I was watching The Returned last night. For those who have not seen it, there are spoilers ahead. Though if you haven’t watched it, I’m not sure it’s worth your time. I’m still sorting it out.

Quick premise. In this small town, the dead come back to life, and they try dealing with a world that has moved on without them.

The show sets up a few character arcs. A woman who was nearly murdered finds a boy who she takes care of. The boy is psychotic and was murdered nearly 30 years ago. A dead girl comes back six years after her death and tries to fit in with her friends. A woman killed by a dam breaking is trying to drown the city, to purge it of its evil.

Overall, The Returned wraps up a lot of the stories. The woman with the psycho ghost boy leaves him behind and survives. Most people die when they let him go. The sixteen year old girl is sort of accepted by her peers, though one stabs her. The other one stabs her, but in that way you want to be stabbed.

Then there’s the woman who wants to blow up the dam to drown the city.

Keep in mind, they created plot hooks for season 2. They were in place. A few final episode reveals did an amazing job of setting up season 2.

So the crazy woman, she was actually clinically insane before her death, has all the explosives set. She’s fighting ghosts so she can light the fuse. She gets a match to light, and the match goes out. That’s the last we see of her.

The thing is, this is a plot arc that started a long time ago. Everyone during the final episode is on high alert because the dead are totally poking at the living that the dam is about to blow up. When one man has a vision that the dam is about to break, we cut to credits. What?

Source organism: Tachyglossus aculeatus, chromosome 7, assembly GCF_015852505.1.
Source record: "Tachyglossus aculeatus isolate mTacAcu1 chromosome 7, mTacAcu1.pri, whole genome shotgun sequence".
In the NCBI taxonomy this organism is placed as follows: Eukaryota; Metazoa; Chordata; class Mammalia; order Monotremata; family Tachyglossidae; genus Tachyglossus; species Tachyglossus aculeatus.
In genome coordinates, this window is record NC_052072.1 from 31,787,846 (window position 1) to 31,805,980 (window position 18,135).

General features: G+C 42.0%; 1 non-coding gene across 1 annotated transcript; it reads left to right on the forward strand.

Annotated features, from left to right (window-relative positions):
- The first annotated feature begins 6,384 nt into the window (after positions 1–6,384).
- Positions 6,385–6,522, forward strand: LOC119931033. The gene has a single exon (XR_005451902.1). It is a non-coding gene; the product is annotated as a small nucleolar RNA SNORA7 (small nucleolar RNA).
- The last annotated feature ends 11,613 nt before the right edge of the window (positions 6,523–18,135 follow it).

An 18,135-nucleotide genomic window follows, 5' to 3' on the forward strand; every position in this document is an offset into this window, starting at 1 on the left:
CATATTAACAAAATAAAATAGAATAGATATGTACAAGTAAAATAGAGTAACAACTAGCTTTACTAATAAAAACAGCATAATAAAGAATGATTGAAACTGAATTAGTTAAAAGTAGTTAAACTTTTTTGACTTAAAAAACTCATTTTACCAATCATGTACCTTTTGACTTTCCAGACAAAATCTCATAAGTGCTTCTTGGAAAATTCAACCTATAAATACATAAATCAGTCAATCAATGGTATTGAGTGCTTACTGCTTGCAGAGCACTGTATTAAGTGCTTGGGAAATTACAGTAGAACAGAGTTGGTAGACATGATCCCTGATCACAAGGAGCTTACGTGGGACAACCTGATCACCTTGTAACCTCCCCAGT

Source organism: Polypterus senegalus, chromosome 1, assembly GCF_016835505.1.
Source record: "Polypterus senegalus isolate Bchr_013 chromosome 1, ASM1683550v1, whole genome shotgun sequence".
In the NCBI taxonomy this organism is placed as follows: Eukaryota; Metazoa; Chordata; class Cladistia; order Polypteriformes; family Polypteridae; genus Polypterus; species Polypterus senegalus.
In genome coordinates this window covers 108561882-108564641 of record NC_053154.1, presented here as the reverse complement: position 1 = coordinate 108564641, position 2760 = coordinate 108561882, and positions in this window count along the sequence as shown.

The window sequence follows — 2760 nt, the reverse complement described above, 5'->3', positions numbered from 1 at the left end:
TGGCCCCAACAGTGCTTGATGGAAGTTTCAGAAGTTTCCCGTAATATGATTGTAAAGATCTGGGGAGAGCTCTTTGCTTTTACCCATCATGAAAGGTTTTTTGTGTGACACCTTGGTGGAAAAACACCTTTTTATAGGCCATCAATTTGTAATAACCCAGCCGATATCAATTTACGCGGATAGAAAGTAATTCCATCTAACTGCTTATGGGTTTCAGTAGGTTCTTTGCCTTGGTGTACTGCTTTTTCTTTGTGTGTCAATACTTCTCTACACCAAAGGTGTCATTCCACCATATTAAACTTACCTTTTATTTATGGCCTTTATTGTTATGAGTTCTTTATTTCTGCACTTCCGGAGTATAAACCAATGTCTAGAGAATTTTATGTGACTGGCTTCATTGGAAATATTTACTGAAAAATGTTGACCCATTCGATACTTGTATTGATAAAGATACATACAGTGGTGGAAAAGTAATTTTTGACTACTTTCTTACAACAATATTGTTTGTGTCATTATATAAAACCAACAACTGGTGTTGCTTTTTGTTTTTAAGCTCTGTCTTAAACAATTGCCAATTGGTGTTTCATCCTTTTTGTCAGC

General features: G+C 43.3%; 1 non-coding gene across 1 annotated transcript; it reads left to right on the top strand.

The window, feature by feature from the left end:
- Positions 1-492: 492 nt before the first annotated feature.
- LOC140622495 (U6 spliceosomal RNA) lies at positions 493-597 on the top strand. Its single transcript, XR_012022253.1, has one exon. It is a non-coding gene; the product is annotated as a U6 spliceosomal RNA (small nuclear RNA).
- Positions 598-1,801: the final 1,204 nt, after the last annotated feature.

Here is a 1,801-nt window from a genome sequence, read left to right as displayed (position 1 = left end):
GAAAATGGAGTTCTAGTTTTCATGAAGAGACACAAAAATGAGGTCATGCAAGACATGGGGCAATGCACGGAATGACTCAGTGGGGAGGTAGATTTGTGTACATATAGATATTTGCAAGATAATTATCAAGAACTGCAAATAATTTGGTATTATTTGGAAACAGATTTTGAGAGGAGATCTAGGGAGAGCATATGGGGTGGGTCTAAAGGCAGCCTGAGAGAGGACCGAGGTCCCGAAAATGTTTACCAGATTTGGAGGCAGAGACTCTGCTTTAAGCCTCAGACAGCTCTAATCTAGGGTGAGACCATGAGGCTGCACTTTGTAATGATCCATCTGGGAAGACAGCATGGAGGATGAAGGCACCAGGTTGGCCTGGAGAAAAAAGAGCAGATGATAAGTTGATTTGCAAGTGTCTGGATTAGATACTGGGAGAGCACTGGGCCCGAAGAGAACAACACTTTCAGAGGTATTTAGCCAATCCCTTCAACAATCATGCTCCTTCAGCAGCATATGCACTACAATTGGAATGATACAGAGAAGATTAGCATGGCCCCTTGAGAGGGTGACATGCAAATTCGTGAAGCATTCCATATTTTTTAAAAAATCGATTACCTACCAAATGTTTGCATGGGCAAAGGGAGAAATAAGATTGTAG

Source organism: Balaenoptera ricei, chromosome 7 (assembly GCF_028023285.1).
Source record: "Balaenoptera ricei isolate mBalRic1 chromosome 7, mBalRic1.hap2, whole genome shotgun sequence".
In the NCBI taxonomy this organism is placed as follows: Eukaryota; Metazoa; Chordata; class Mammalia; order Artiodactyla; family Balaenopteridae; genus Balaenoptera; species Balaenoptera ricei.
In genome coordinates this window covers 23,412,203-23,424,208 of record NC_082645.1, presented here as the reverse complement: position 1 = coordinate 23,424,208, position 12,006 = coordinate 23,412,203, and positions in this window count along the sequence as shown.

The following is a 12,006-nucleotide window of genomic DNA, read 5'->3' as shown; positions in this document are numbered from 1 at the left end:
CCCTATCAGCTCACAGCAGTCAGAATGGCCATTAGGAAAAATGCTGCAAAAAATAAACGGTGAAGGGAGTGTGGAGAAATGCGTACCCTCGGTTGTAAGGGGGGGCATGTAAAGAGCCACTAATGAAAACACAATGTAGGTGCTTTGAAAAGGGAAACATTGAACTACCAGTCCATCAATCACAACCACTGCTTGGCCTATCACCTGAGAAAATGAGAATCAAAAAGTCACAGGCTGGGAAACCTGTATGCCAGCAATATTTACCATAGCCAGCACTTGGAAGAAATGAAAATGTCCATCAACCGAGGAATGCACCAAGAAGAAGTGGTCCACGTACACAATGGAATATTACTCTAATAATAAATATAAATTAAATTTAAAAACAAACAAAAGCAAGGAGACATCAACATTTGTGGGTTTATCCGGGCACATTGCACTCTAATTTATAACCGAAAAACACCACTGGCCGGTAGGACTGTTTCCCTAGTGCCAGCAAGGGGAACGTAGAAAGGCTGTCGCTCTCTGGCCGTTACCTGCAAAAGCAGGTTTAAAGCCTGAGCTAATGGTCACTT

Francis (c) 2005

This is why I don’t read single issues of comic books. It’s why I have trust issues.

Finish your story arcs. GRRM finishes his story arcs. In A Game of Thrones (spoilers), we find out Robert Baratheon has no kids and the twins are bumping uglies. In Clash of Kings, we watch the Stark kingdom fall.

Meanwhile the white walkers are the string that all the plots hang on. They are the long term story that will creep up from time to time until there will be some stunning conclusion. Thinking out loud. What if Westeros is abandoned? What if the white walkers win and Westeros departs to live in Braavos? That would be cool. Sorry, tangent.

Fortunately, if you want a traditional publisher, this is a slight that writers are rarely allowed to get away with, as compared to a series which is trying as dirty as possible to hook you into the next season. Even the worst novel I’ve plausibly ever dove into which had a traditional publisher still had a beginning, middle, and end, while finishing off the story arc it pushed forward.

So why say this? I’m warning you. Don’t get tempted. Finish your story primary story arc while placing bread crumbs for future stories.

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